What’s your story?
Chris: I’m Chris Allmey, I’m a foster carer - in fostering now with Kieran my partner for twenty years - initially in Lambeth in London but now down in Brighton.
Kieran: And we’ve been fostering here for nine years and we generally foster young people aged 12 and above and see them through to university, or work or into housing.
What qualities do you need to foster?
Kieran: You definitely need a good sense of humour. You need to be very accepting of differences people have, and we all find that difficult at times and try and impose our own ideals and standards on people – but people are different. And as you get to know a young person, they’ve got their own minds, and you won’t agree with everything that they do, you won’t agree with everything that they want to do, or what they want to do at college or things like that.
Chris: I think one of the other qualities that you need is to be prepared to learn, which as you get older tends to be a little bit more difficult but even in the time that we’ve been fostering, in the last twenty years, approaches to how you look after young people have changed.
What support do you get from Brighton and Hove City Council?
Chris: I think the support we’ve had, certainly from Brighton, has always been there. We’ve always had very good social workers ourselves and the social workers the young people have had have always been very good. We’ve always been able to contact people, which is the prime thing when things go wrong, you need to get a response as quickly as possible. So you do need to have a relationship where you work together for the best for the child.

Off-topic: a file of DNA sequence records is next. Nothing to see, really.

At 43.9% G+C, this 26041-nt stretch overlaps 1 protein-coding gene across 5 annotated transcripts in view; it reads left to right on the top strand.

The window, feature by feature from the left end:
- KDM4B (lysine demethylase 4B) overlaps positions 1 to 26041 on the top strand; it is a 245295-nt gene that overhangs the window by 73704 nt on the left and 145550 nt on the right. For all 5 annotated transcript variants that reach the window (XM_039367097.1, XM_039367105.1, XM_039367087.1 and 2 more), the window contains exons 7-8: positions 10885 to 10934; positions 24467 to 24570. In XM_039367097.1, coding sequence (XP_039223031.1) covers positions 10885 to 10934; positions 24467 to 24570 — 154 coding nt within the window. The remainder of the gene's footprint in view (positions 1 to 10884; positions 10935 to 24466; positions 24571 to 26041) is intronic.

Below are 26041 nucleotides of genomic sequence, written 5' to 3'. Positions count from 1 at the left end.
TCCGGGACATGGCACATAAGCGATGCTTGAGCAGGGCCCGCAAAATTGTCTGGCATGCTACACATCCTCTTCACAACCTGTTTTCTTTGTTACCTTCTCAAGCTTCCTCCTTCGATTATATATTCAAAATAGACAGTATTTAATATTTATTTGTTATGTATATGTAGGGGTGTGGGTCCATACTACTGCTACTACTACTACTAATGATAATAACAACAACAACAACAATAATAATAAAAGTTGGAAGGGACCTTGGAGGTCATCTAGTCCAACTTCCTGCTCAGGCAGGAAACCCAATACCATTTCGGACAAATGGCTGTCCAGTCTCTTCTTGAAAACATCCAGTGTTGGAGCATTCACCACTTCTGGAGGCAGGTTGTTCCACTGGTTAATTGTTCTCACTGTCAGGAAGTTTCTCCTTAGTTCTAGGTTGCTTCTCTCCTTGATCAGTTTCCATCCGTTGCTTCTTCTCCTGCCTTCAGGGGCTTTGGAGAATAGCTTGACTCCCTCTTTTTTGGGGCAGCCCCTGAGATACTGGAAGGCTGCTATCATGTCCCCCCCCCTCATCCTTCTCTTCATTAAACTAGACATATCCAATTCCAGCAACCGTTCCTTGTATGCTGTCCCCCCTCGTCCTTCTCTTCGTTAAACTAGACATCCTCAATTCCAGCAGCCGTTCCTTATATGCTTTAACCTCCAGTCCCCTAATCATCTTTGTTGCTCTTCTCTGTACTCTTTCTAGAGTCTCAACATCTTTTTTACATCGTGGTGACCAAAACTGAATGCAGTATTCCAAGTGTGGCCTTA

How has your fostering journey been?
Kieran: Overall, thoroughly enjoyed it. We’ve had ten long-term foster children over the years. We’ve adopted one of the foster children that we had – him and his wife just had a baby last week so for a week and a day now we’ve been grandparents, which we’re very happy about. And we’ve had some failures along the way as well and things haven’t worked out the way we’d like with some of the young people. But with all of them, we’re still in contact and we’re still a base where they come for support, help and someone to talk to.
What makes fostering rewarding?
Chris: Watching young people grow, develop and the positive ones are where they actually become successful members of society basically, and they’re independent and they’re doing well. Also, situations where re-establishing relationships with birth families that can be very rewarding for us. But basically just seeing young people come from situations where they’re very distressed and becoming confident and fulfilled.
What are the challenges?
Kieran: It’s learning how to manage it and be realistic about what young people do nowadays. It’s the same with social media now – having to learn what’s out there on social media and keep them safe without curtailing them being a young person and doing what normal young people do.
What would you say to potential fosterers?
Chris: If you’ve got the time and the space – anyone that’s got children know they take an enormous time and effort – but you will get an awful lot out of it. But in the long term, the relationships we’ve built up, with the young people we’ve looked after – are priceless.